2012: A Time for Miracles

I am so disappointed with the second delay in the screening of A Christmas Carol. It has been rescheduled for 25 November 2009 (Wednesday) here in the Philippines. At least, it’s this week, but these continued delays just get on my nerves. Alternatively, This Is It, the Michael Jackson movie tribute, has been showing for quite some time and has actually raked in an admirable sum in gross revenue. The problem is, I’m not really a Michael Jackson fan. Thankfully, a film that is categorized within one of my favorite movie genres has been released: 2012.

Despite being screened simultaneously with The Twilight Saga: New Moon, I am glad that there are sensible people who have opted to watch 2012 instead. Believe me, instead of mulling over the love life of a desperate girl named Bella, go for the latest end-of-the-world flick. It has convincing premises, unprecedented intellect, and a showcase of more realistic human emotion. And, it’s got a great score and soundtrack.

The movie (2012) talks of a prophecy from the Mayan civilization that the world will end on December 21, 2012 (12.21.12). This is termed as the 2012 Phenomenon. After the said date, nothing else follows; so naturally, everything will end. Scientists have dug into the accuracy of this premise and decided that the earth won’t necessarily be annihilated—the crust would just “shift.” This is described as Earth Crustal Displacement. In this phenomenon, the earth’s crust will move as a result of an overheating core. An extremely hot core will melt the interior layers of the earth, making the crust movable since the underlying supporting ground is liquefied. So, North and South America can literally “shift” to the South Pole, while Asia relocates to the North Pole. Sounds simple. NOT! This process would involve earthquakes, lava explosions, humongous tidal waves, and ash booms. So every life on the earth’s surface is in danger of total eradication. Unless humanity decides to build modern-day arks to carry representatives of every nationality, and every plant and animal species there is.

Like in other disaster of doomsday flicks, 2012 focuses on a single family that fights for survival, with occasional diversions to other families and individuals who would be significant to the protagonist family’s survival. Of course, the meat of every film of these genres is the blow-by-blow account of the destruction of the environment, places, and popular landmarks. This film showcases new scenes for a disaster flick; and, everything is detailed, messy, and chaotic—just exactly what you might expect in a disaster scenario. I wish they rendered this film in 3D—it would very much be entertaining in that format—cars flying, explosions here and there, tsunamis moving in towards you, and the works! I wouldn’t want to be one of the characters fighting for their lives like in the film though. I figured that if I was in a doomsday situation, my mind would go blank and I would just stop and watch it happen. By watching this film, I learned that in such cases, the best thing to do is run until something stops you; if you ever get stopped, try to resume your running fast!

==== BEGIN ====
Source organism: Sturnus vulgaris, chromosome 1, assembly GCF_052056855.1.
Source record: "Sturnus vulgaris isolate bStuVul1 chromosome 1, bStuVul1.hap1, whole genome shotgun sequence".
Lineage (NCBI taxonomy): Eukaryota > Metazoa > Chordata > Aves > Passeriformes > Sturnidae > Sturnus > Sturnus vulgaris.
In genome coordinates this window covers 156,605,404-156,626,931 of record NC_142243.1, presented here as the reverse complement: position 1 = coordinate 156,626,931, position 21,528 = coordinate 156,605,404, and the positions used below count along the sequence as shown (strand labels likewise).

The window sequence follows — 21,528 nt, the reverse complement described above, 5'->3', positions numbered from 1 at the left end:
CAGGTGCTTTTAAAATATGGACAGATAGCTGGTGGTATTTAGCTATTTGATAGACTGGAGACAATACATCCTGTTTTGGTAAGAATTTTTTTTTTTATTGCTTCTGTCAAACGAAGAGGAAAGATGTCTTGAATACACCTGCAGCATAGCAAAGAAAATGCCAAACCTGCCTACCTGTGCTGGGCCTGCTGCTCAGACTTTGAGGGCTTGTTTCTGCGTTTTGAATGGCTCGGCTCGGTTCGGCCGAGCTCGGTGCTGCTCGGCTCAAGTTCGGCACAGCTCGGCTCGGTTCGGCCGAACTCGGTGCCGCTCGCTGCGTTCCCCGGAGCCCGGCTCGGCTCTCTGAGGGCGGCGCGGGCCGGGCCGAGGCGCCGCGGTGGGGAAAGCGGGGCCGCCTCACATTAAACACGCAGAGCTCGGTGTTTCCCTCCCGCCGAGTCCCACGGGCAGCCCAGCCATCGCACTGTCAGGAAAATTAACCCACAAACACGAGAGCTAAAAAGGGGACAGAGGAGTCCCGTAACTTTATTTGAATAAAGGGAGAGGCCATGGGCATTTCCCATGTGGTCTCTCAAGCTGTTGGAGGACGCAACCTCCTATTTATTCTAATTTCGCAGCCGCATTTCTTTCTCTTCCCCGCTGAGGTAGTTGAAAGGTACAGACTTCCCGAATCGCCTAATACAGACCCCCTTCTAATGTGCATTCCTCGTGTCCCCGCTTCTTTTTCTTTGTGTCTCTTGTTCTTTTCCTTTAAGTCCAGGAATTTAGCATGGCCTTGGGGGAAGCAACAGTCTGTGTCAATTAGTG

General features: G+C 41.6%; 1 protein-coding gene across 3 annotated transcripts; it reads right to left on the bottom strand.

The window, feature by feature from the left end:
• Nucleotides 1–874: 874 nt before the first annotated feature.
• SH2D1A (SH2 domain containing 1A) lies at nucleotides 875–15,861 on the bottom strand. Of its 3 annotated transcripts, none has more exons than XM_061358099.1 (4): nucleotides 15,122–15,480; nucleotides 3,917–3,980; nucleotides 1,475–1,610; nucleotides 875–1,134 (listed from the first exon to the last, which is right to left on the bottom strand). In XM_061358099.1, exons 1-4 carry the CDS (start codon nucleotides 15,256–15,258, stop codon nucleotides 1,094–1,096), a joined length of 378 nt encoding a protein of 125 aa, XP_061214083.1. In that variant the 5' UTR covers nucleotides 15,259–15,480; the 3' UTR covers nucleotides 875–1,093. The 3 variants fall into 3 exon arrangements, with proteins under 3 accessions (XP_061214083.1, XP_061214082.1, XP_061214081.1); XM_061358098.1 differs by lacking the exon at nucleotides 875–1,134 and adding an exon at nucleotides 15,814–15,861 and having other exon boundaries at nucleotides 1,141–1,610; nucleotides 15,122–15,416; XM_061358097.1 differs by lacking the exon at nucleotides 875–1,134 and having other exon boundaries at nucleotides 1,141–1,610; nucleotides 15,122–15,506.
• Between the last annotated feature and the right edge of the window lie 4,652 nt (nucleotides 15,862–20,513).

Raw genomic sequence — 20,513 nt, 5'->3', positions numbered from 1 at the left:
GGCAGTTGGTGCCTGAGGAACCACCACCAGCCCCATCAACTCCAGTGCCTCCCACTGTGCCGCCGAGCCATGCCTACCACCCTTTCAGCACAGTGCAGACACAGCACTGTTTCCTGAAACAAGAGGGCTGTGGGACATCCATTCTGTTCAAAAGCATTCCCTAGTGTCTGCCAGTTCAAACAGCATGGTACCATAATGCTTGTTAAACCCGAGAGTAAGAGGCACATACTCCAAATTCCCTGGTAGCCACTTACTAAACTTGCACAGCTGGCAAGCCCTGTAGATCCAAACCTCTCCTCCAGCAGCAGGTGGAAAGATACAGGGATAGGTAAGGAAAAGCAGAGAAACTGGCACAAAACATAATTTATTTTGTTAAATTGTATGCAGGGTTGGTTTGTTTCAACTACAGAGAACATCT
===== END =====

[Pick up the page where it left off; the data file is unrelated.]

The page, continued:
I think that 2012 has the potential to become a very entertaining video game either in the PC, Xbox 360, PS3, or Wii consoles. So you are trapped in a doomsday event and the only way to survive is to travel half-way across the globe to China, where the arks are located. You utilize every vehicle available to your disposal—public cars, small planes, big planes, ships, cruises, whatever—just to get to the arks. You go through earthquakes, eruptions, falling boulders, tsunamis and every natural disaster possible and somehow, manage to live through all these—narrowly escaping death. It’s a great game—if the producers and developers would get it right.

I am glad that despite being panned by critics, this film has done well worldwide. I guess it’s been quite some time since a worthwhile disaster movie has been released. Since this movie has been on its second or third week of showing here in the Philippines (not to mention the hype over New Moon), I expected the cinema to have less or virtually no one in it. I was pleasantly surprised that the cinema was about one-third full, and after my showing time, more people came in, rendering it almost full! This reaffirms my faith that society is not easily swayed by ridiculous vampire love stories.

Yeah, I don’t appreciate the Twilight series. I think it’s because I perceive Edward Cullen and Jacob Black as a threat to us other males. I mean, almost every girl we know swoon over them! Duh! They’re fictional! I remember the hype over The Lord of the Rings back in the early 2000s. Girls lined theaters not to watch this great epic, but to ogle Legolas! Mind you, I love The Lord of the Rings series, but if you watch it just to lust over a single fictional character, something is wrong with you. The same goes to female Twilighters wanting to be the desperate Bella.

Save you money. Watch 2012 instead. You might be disappointed with New Moon. I am so glad I did. I cried, I laughed, I was exhilaratingly entertained. Oh, and I’ve been treated to trailers of next year’s flicks that I am definitely going to look forward to: Prince of Persia, Salt, and Legion.


Published by

Recis Dempayos

Budding YouTuber / vlogger, occasional blogger, aspiring multimedia artist.

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